The rarity of ampullary SRCC is compounded by its unclear histological genesis. Since SRCC is more frequently encountered within gastric epithelium, it has been suggested that this tumour may arise from ectopic gastric mucosa situated at the ampulla [10, 11]. Another theory proposes that SRCC originates from gastric-type metaplasia occurring as a protective response to increased acidity, a recognised phenomenon in peptic ulcer disease [10, 11]. Although peri-tumoural ectopic gastric mucosa was found in two previous patients with SRCC, none was found in our patient, who also did not suffer peptic ulcer disease.
Immunohistochemical staining patterns allowing further classification of ampullary SRCC to a pancreatobiliary- or intestinal-type have been described . Expression of CK7, along with negativity for CK20, CDX-2 and MUC2 signifies pancreatobiliarytype SRCC, and vice-versa. Based on these staining patterns, tumour cells in the present case were suggestive of a pancreatobiliary-type origin, which is associated with a less favourable outcome [3, 12].
It is known that SRCC elsewhere in the gastrointestinal tract has a poor prognosis [1, 3, 5]. Similarly, poorlydifferentiated ampullary adenocarcinoma usually signifies advanced-stage disease, with the occurrence of nodal metastasis and pancreatic invasion . Although our patient’s tumour featured poorlydifferentiated signet-ring cells, there was no lymph node involvement at presentation. Indeed, prognosis seems closely related to the extent of neural invasion and nodal metastasis at the time of surgery . Nevertheless, prognosis is difficult to ascertain in ampullary SRCC, compared to ampullary adenocarcinoma, owing to the limited number of reports so far.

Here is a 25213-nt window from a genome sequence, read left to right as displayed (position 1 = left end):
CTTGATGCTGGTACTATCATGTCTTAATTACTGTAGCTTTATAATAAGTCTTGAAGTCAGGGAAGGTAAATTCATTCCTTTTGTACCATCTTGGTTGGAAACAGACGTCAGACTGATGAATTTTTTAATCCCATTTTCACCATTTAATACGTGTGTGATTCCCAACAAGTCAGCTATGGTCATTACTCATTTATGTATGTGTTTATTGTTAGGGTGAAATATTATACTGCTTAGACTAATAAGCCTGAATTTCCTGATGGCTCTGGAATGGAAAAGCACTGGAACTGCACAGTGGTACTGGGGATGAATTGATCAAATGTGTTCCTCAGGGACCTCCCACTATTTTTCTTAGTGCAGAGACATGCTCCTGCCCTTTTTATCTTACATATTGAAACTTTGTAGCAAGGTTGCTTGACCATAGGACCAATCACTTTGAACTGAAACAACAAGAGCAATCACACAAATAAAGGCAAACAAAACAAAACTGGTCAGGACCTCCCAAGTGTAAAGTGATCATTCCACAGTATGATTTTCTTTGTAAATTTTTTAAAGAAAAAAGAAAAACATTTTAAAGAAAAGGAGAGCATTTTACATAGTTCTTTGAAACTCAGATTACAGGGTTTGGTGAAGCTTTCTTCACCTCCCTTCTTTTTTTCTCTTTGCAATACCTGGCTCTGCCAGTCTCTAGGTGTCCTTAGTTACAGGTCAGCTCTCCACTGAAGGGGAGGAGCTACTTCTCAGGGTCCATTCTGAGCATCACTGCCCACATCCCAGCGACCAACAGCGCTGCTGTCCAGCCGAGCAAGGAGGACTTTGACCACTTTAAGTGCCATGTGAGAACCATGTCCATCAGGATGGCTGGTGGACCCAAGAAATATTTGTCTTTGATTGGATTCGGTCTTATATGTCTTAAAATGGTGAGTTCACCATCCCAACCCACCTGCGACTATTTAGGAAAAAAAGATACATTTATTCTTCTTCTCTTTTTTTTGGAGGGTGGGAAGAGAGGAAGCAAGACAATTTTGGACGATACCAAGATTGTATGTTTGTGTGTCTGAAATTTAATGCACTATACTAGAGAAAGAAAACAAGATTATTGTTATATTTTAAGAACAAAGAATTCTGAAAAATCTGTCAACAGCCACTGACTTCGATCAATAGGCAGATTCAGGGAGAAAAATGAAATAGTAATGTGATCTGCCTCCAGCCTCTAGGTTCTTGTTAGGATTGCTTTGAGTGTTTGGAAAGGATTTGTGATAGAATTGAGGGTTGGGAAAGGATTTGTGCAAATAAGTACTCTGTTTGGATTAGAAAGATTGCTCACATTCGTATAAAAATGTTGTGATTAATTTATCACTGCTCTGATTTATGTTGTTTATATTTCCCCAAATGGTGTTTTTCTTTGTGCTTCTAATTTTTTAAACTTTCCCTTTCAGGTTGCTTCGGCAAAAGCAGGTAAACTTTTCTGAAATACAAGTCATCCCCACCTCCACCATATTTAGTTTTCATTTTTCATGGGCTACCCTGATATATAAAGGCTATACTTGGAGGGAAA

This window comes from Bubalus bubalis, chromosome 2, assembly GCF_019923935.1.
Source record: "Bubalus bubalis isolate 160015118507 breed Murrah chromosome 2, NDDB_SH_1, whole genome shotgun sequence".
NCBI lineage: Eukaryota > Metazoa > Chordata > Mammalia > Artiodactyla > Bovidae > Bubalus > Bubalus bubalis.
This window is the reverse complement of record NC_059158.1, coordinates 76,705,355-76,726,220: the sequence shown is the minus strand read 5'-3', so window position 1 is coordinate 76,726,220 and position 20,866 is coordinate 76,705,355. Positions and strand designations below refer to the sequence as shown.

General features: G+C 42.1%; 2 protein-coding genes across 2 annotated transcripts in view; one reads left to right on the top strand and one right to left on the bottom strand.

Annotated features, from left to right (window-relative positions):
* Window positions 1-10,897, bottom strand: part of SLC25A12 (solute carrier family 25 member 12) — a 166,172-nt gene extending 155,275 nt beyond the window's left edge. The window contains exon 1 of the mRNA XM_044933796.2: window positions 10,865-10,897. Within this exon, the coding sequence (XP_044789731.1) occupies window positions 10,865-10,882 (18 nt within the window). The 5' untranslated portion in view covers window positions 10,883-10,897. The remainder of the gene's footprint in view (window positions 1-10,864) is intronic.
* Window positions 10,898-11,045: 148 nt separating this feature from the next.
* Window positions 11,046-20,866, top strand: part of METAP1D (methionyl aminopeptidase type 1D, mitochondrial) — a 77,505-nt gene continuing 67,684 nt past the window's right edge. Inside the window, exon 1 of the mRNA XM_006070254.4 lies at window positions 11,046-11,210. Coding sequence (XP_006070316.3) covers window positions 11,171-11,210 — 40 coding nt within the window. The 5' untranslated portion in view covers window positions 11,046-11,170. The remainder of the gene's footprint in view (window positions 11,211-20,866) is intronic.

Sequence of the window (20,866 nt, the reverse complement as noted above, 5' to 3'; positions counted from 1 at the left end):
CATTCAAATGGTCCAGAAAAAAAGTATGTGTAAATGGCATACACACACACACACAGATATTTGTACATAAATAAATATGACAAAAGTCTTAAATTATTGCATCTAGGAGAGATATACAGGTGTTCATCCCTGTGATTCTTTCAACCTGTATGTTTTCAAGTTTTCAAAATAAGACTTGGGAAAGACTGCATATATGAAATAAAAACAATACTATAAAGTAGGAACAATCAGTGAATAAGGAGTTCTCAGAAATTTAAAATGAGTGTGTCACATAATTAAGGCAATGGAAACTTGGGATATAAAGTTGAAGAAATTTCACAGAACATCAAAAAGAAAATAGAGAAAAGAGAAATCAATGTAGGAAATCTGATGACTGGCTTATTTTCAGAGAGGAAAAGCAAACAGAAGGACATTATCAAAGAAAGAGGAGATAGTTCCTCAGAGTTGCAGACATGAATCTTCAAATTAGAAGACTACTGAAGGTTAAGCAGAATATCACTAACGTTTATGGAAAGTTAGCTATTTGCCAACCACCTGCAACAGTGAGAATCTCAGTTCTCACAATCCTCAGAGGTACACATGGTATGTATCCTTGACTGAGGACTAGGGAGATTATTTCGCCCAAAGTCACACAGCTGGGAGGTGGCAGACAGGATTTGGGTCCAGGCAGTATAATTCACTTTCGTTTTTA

The majority of patients in previous cases of ampullary SRCC underwent pancreaticoduodenectomy, occasionally with extended lymphadenectomy and/or partial gastrectomy. This radical approach facilitates lymph node dissection in advanced disease states, but a pylorus-preserving technique, which has been utilised in three previous cases of ampullary SRCC [9, 13, 14], may be more applicable in early disease, where curability is balanced by a more moderate resection. Although currently a controversial strategy, pyloruspreserving pancreaticoduodenectomy for suspected peri-ampullary malignancy has been shown to be comparable to classical Whipple’s operation, in terms of operating time, intra-operative blood loss, complications such as delayed gastric emptying, as well as disease-free survival [15, 16]. Nevertheless, our patient recovered in an uneventful manner following Whipple’s resection. Interestingly, one group successfully performed ampullectomy using a transduodenal approach for ampullary SRCC, with no evidence of disease at twelve month follow-up; this technique has not been utilised since. Endoscopic stent insertion has also been reported as a conservative treatment .